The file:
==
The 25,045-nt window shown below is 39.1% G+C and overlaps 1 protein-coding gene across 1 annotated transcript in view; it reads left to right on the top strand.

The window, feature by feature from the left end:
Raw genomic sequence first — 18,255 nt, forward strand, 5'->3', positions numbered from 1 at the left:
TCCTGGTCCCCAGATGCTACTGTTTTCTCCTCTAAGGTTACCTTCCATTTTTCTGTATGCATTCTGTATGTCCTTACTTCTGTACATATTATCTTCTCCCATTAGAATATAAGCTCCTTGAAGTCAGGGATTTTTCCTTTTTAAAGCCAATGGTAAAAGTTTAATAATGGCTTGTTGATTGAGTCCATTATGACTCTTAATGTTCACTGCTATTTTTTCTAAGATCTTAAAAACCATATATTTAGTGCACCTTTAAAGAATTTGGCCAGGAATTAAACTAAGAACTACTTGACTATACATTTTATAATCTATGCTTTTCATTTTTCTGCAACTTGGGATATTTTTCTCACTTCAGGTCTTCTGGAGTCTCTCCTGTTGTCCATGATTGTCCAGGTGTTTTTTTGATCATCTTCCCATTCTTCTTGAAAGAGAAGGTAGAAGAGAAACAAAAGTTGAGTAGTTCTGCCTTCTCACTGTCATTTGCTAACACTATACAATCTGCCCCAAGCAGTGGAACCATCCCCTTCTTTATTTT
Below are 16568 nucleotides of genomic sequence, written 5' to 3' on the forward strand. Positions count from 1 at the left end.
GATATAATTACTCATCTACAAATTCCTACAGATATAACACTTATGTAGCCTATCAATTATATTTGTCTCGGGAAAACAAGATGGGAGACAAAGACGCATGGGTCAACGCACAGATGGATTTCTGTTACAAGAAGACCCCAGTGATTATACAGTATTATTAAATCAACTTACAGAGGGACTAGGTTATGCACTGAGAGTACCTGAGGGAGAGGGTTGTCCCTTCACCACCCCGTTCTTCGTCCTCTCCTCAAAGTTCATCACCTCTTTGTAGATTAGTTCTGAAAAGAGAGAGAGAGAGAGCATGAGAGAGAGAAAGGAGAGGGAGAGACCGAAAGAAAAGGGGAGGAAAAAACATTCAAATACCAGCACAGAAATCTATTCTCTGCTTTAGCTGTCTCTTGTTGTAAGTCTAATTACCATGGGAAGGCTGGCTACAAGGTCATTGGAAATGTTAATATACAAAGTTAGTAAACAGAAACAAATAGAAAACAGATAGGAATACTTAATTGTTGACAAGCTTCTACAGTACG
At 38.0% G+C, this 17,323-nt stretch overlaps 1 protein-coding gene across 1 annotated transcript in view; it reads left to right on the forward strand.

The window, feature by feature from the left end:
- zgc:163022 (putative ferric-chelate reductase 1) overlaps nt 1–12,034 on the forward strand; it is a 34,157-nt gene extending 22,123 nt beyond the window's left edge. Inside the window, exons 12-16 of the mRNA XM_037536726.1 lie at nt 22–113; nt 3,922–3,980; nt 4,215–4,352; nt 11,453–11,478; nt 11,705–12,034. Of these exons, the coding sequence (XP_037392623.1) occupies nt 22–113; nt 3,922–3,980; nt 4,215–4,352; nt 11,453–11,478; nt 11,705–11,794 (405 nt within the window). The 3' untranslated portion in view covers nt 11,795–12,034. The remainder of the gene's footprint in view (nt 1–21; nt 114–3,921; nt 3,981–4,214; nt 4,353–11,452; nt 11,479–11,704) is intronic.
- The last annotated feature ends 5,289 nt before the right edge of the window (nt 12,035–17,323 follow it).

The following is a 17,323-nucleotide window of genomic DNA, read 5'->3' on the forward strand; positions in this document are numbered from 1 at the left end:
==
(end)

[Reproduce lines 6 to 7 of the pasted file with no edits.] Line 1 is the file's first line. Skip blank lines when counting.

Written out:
GATATAATTACTCATCTACAAATTCCTACAGATATAACACTTATGTAGCCTATCAATTATATTTGTCTCGGGAAAACAAGATGGGAGACAAAGACGCATGGGTCAACGCACAGATGGATTTCTGTTACAAGAAGACCCCAGTGATTATACAGTATTATTAAATCAACTTACAGAGGGACTAGGTTATGCACTGAGAGTACCTGAGGGAGAGGGTTGTCCCTTCACCACCCCGTTCTTCGTCCTCTCCTCAAAGTTCATCACCTCTTTGTAGATTAGTTCTGAAAAGAGAGAGAGAGAGAGCATGAGAGAGAGAAAGGAGAGGGAGAGACCGAAAGAAAAGGGGAGGAAAAAACATTCAAATACCAGCACAGAAATCTATTCTCTGCTTTAGCTGTCTCTTGTTGTAAGTCTAATTACCATGGGAAGGCTGGCTACAAGGTCATTGGAAATGTTAATATACAAAGTTAGTAAACAGAAACAAATAGAAAACAGATAGGAATACTTAATTGTTGACAAGCTTCTACAGTACG
At 38.0% G+C, this 17,323-nt stretch overlaps 1 protein-coding gene across 1 annotated transcript in view; it reads left to right on the forward strand.